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Public inquiry to be held in Highland Council’s rejection of Invergarry wind turbines  

Credit:  Written by Alan Shields | 25/04/2017 | www.energyvoice.com ~~

A public inquiry is to start into Highland councillors’ rejection of a 13-turbine windfarm proposed for Invergarry.

Energy firm RES wants to build 13 turbines on the Culachy Estate.

The council’s south area planning committee rejected it at a meeting in December 2015.

The hearing, before a Scottish Government appointed reporter at the Lovat Hotel in Fort Augustus, is scheduled to run for six days, drawing to a close on May 2.

The turbines would be up to 490ft tall and located four miles southeast of Newtown, Invergarry, by the Corrieyairack Pass – which attracts walkers from across the world and athletes who have competed in the popular Corrieyairack Challenge.

The conservation charity the John Muir Trust will be among witnesses called to give evidence at the inquiry.

The government agency Scottish Natural Heritage also opposed the scheme, pointing out that it would signal the loss of 1,730 acres of wild land.

SNH advised that the height of the turbines would “be out of scale with the landscape.”

The Corrieyairack Pass was used for centuries by cattle drovers. The route was turned into a military road by General Wade in 1831 and later became the site of a major battle during the 1745 Jacobite Rebellion.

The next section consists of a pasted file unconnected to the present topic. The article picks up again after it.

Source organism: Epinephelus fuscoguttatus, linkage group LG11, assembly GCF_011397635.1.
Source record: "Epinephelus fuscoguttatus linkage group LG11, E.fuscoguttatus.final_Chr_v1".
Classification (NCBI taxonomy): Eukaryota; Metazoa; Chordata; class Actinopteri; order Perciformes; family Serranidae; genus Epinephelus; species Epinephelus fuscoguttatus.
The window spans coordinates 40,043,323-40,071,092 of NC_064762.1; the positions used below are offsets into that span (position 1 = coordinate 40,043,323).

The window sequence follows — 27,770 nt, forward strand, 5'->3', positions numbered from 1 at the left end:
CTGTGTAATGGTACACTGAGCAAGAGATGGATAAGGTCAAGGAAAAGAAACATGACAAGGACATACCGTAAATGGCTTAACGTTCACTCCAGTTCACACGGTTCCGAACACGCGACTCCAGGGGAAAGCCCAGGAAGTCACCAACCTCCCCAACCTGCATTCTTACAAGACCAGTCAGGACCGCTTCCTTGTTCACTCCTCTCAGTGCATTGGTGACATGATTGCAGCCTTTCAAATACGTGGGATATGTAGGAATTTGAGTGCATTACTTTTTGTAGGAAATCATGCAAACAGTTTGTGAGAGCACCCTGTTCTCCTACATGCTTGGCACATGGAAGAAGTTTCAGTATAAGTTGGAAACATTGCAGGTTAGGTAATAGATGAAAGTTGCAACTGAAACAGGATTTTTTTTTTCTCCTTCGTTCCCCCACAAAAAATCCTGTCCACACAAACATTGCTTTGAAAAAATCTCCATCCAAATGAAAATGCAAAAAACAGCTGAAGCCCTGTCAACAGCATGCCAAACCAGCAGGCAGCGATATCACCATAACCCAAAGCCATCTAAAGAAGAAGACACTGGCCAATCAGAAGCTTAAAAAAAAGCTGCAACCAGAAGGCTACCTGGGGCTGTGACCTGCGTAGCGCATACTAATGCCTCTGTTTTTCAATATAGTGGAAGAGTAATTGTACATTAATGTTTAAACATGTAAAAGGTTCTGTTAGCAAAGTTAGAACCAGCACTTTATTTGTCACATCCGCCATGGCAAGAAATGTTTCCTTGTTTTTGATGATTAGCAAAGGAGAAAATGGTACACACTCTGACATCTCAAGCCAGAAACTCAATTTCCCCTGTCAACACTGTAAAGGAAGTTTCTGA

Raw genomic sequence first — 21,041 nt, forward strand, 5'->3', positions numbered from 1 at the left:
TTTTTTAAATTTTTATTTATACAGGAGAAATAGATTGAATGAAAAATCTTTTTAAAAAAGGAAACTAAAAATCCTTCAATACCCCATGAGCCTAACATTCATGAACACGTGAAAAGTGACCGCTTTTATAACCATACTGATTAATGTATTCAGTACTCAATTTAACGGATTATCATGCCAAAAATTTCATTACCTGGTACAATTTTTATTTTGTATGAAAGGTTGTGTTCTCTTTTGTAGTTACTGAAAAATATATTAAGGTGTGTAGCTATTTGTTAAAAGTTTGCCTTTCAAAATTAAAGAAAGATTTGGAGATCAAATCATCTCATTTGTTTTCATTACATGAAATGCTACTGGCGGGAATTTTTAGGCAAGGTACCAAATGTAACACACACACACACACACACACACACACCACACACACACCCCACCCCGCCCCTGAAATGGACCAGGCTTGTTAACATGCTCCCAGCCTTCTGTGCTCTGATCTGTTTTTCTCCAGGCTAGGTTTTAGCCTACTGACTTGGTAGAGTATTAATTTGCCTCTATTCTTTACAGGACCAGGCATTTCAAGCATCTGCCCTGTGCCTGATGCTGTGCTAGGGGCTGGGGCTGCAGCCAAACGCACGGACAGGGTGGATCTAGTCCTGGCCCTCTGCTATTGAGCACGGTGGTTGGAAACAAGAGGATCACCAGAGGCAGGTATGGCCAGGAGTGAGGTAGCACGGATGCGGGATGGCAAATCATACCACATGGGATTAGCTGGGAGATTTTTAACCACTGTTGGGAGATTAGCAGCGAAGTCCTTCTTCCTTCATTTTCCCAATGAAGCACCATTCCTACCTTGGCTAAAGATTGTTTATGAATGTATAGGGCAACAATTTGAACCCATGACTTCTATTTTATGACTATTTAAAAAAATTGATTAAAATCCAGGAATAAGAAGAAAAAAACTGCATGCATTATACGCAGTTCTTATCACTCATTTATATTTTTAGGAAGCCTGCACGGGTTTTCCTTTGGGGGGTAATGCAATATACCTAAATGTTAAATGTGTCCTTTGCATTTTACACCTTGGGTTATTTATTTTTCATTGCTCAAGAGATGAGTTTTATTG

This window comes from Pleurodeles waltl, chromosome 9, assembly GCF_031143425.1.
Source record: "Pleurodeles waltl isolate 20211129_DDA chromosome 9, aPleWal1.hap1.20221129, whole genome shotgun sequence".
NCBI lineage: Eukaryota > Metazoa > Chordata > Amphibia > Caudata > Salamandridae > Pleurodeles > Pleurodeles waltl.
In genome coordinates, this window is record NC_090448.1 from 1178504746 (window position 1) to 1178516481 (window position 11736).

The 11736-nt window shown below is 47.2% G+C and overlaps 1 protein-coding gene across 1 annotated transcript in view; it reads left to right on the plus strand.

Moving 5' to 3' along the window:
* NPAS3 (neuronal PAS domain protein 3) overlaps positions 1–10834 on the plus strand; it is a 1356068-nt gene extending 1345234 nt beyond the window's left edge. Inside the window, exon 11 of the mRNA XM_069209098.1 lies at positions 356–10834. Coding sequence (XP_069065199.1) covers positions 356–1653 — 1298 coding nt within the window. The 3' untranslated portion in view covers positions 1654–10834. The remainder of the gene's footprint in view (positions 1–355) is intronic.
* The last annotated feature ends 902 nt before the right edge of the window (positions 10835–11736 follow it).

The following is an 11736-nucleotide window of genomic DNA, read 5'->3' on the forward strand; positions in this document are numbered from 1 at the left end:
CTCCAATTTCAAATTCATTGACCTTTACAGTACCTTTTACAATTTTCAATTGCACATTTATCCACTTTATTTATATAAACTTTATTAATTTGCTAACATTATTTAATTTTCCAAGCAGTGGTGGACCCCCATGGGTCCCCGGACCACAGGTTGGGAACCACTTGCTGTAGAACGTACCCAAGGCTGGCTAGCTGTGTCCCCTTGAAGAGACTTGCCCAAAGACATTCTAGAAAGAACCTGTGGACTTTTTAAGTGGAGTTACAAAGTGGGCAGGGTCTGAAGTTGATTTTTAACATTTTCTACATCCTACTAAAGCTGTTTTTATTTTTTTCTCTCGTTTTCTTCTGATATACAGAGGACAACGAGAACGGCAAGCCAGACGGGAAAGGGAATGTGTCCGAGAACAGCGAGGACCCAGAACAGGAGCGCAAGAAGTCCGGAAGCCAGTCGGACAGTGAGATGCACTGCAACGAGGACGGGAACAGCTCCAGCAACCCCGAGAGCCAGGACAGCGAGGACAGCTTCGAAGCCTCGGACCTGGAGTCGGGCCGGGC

The pass is designated a “scheduled ancient monument.”

RES argues that the overall visibility of the windfarm is “very contained – specifically from Loch Ness and key areas in Fort Augustus.”

It will tell the inquiry that the scheme is “well designed and appropriately sited.”

The company claims the windfarm would be capable of generating enough renewable energy “to fulfil the needs of around 30,000 homes.”

It has also promised a £5.5million windfall for the local community over its 25-year lifespan.

The site is within the Creag Meagaidh Wild Land Area and close to two national scenic areas and several special landscape areas.

It is also within 12 miles of special areas of conservation, special protection areas and sites of special scientific interest.

Fort Augustus and Glenmoriston Community Council objected on the basis that there were already 10 windfarms within a 10-mile range.

Source:  Written by Alan Shields | 25/04/2017 | www.energyvoice.com

This article is the work of the source indicated. Any opinions expressed in it are not necessarily those of National Wind Watch.

The copyright of this article resides with the author or publisher indicated. As part of its noncommercial effort to present the environmental, social, scientific, and economic issues of large-scale wind power development to a global audience seeking such information, National Wind Watch endeavors to observe “fair use” as provided for in section 107 of U.S. Copyright Law and similar “fair dealing” provisions of the copyright laws of other nations. Send requests to excerpt, general inquiries, and comments via e-mail.

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